Cycling On-Chain is a series of articles that use on-chain and price-related data to estimate where we are in the Bitcoin market cycle. In the first installment of this article Cycling On-Chain will review the first phase of the bull market and market enthusiasm from 2020 to 2021, they later brought about a downward correction, which brought panic to the market. The second part will attempt to build a case by establishing the reasons why we may not have seen the top of the current market cycle yet, and the fragile side of those reasons.
Just like the previous two halving cuts, the 2020 Bitcoin halving caused a reduction in supply, triggering an exponential rise in Bitcoin prices. However, this cycle heated up much faster compared to the 2016 halving cycle (Figure 1).
Figure 1: Bitcoin Price Temperature Bands for Each Halving Cycle (Bitcoin Price Temperature Bands)
As would be expected during such a rapid price rise, market participants began to take profits when the Bitcoin price broke above all-time highs in December 2020 and beyond (Figure 2). Since the formation of a local market top in January 2021, profit-taking has decreased – although the price has continued to rise further during this period.
Figure 2: 7-Day Moving Average of Entity-Adjusted Spent Output Profit Ratio (SOPR)
What typically happens during a rise in the Bitcoin price index (Figure 3) is that long-time Bitcoin holders (green) begin to gradually sell, while new market participants (purple) begin to build positions – until the market cycle peaks and the two sides swap roles.
Figure 3: Bitcoin Price (black) and Total (blue), Bitcoin Held by Long-Term Holders (green) and Bitcoin Held by Short-Term Holders (pink)
If we zoom in on the change in the net position of long-term Bitcoin holders (Figure 4), we see that long-term holders mostly sold off at the local high in January 2021, then slowed their selling and became net accumulators during the subsequent price decline.
Figure 4: Bitcoin Price (black) and Change in Long-Term Holders’ Holdings (green and red)
A similar trend can be seen in the change in net position of miners (Figure 5), another category of market participants with explicit long-term market experience and exposure.
Figure 5: Bitcoin price (black) and change in net position of miners (green and red)
In March 2020, a massive macroeconomic-driven price crash cleared all leverage from the Bitcoin market and created more organic market conditions that set the stage for a bull market in 2020-2021. Since then, we have witnessed a clear trend of decreasing bitcoin reserves on centralized exchanges, suggesting a large bitcoin supply shortage is developing. This trend accelerated on pure spot exchanges that do not offer derivatives trading after the bitcoin price broke out to new all-time highs in 2017 (Figure 6).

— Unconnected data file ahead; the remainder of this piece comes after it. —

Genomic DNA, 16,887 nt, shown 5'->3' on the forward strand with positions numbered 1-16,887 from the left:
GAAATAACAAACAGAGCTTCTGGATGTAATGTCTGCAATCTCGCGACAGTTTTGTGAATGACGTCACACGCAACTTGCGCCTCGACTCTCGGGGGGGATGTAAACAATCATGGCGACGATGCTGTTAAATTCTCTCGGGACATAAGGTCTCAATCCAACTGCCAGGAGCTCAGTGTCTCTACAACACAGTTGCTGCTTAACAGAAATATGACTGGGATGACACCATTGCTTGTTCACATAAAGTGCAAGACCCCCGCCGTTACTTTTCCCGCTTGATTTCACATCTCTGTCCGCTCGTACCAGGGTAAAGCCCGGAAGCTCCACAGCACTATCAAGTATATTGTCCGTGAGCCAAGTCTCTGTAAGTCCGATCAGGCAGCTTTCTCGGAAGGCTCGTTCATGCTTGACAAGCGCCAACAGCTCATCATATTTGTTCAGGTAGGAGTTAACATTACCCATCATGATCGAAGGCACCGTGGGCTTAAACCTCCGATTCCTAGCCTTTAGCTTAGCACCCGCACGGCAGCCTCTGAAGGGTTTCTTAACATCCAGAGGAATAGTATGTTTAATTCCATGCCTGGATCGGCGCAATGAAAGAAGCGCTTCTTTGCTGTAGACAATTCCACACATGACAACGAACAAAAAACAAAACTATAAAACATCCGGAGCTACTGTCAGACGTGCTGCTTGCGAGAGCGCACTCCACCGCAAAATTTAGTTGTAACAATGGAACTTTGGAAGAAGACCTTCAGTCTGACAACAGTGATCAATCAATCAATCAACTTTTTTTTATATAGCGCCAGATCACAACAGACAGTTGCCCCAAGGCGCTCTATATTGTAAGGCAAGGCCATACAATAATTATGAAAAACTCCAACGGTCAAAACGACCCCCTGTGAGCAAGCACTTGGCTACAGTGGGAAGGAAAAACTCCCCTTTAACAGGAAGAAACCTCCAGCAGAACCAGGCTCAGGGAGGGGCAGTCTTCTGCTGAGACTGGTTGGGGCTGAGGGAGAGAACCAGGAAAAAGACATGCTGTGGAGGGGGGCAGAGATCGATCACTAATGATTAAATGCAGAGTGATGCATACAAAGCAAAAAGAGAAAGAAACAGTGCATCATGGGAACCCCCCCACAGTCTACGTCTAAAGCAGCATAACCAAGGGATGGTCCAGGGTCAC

Figure 6: Bitcoin Reserves on Spot Exchanges
However, the opposite is true when looking at exchanges that offer derivatives trading (Figure 7). Bitcoin reserves on these derivatives exchanges increased, especially after the price started to consolidate and correct.
Figure 7: Bitcoin Balances on Derivatives Exchanges
Bitcoin reserves on derivatives exchanges (at least partially) serve as collateral for (highly) leveraged trades. Open interest in bitcoin futures more than doubled in the months following the January 2021 partial high (Figure 8), suggesting that market participants are increasingly willing to take risk – a possible sign of market euphoria.
Figure 8: Positions in Bitcoin futures on all exchanges
As can be seen in Figure 9, the majority of open positions represent long positions. When the market is heavily (over)leveraged in one direction, there is a clear incentive for large market participants to drive the price in the opposite direction. When the price of bitcoin falls below the closeout price of a long position, exchanges can force the position to be sold, creating more downward pressure and potentially creating a ripple effect of long closings while prices fall sharply, which is exactly what we saw on May 19, 2021.
Figure 9: Funding Rates for Perpetual Bitcoin Futures on All Exchanges
Several other metrics in Q1 2021 witnessed a shift in the environment. For example, bitcoin holdings of the grayscale Bitcoin Trust, which is based on institutional demand, stopped increasing in February 2021 (Figure 10), while the premium of its stock GBTC actually turned negative.
Figure 10: Bitcoin price (black) and grayscale holdings (green) and premium relative to spot market price (purple)
In the first quarter of 2021, the anticipation of a direct Coinbase IPO (sometimes referred to as an initial public offering or IPO) was another major event on the radar of many market participants. In the months leading up to this event, both the Bitcoin price (orange) and COIN price (black and white) climbed and hit record highs around the direct listing date of April 14, 2021 (Figure 11). The direct listing was accompanied by significant selling pressure from Coinbase executives, who sold some of their positions, causing their stock price to fall sharply.
Figure 11: Coinbase (COIN, black and white) and Bitcoin (BTC, orange) prices
Another notable trend change that occurred after the January 2021 local high is that we have seen a rapid decline in bitcoin dominance since then (Figure 12). The decline in bitcoin dominance implies that rising cryptocurrency prices are outperforming bitcoin, which could be attributed to a large influx of retail investors.
Figure 12: Bitcoin dominance (black and white) and price (orange)
Young whales break into the party
Since the January 2021 local top, a clear downward trend can be seen in the degree of influence older coins have on on-chain trading volume (Figure 13). This means that recent price movements are increasingly attributed to relatively young market participants.